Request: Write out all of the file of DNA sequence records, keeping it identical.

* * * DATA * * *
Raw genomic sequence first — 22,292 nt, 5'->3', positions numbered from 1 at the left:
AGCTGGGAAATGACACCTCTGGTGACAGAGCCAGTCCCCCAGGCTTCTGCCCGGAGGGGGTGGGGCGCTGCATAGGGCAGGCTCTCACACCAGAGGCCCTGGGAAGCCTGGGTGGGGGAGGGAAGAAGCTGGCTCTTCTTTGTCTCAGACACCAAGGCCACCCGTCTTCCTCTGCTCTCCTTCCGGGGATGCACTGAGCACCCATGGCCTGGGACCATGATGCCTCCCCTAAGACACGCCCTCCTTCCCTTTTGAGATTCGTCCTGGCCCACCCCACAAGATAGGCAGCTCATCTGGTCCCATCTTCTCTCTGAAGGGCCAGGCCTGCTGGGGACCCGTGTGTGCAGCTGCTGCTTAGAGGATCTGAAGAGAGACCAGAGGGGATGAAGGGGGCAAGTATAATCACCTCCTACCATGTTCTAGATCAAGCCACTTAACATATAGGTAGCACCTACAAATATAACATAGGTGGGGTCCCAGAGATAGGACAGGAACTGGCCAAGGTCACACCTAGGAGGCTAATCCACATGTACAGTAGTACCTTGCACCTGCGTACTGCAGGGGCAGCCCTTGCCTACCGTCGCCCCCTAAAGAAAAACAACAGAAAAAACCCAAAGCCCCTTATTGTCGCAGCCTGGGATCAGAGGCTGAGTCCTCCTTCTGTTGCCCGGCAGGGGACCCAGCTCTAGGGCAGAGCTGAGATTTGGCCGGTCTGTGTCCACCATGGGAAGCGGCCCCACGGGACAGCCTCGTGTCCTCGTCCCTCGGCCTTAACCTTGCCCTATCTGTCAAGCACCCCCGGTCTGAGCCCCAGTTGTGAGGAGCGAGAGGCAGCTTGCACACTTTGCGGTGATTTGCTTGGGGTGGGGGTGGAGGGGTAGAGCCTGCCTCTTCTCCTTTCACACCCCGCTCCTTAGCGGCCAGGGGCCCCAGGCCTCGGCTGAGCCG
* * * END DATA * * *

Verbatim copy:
Raw genomic sequence first — 22,292 nt, 5'->3', positions numbered from 1 at the left:
AGCTGGGAAATGACACCTCTGGTGACAGAGCCAGTCCCCCAGGCTTCTGCCCGGAGGGGGTGGGGCGCTGCATAGGGCAGGCTCTCACACCAGAGGCCCTGGGAAGCCTGGGTGGGGGAGGGAAGAAGCTGGCTCTTCTTTGTCTCAGACACCAAGGCCACCCGTCTTCCTCTGCTCTCCTTCCGGGGATGCACTGAGCACCCATGGCCTGGGACCATGATGCCTCCCCTAAGACACGCCCTCCTTCCCTTTTGAGATTCGTCCTGGCCCACCCCACAAGATAGGCAGCTCATCTGGTCCCATCTTCTCTCTGAAGGGCCAGGCCTGCTGGGGACCCGTGTGTGCAGCTGCTGCTTAGAGGATCTGAAGAGAGACCAGAGGGGATGAAGGGGGCAAGTATAATCACCTCCTACCATGTTCTAGATCAAGCCACTTAACATATAGGTAGCACCTACAAATATAACATAGGTGGGGTCCCAGAGATAGGACAGGAACTGGCCAAGGTCACACCTAGGAGGCTAATCCACATGTACAGTAGTACCTTGCACCTGCGTACTGCAGGGGCAGCCCTTGCCTACCGTCGCCCCCTAAAGAAAAACAACAGAAAAAACCCAAAGCCCCTTATTGTCGCAGCCTGGGATCAGAGGCTGAGTCCTCCTTCTGTTGCCCGGCAGGGGACCCAGCTCTAGGGCAGAGCTGAGATTTGGCCGGTCTGTGTCCACCATGGGAAGCGGCCCCACGGGACAGCCTCGTGTCCTCGTCCCTCGGCCTTAACCTTGCCCTATCTGTCAAGCACCCCCGGTCTGAGCCCCAGTTGTGAGGAGCGAGAGGCAGCTTGCACACTTTGCGGTGATTTGCTTGGGGTGGGGGTGGAGGGGTAGAGCCTGCCTCTTCTCCTTTCACACCCCGCTCCTTAGCGGCCAGGGGCCCCAGGCCTCGGCTGAGCCG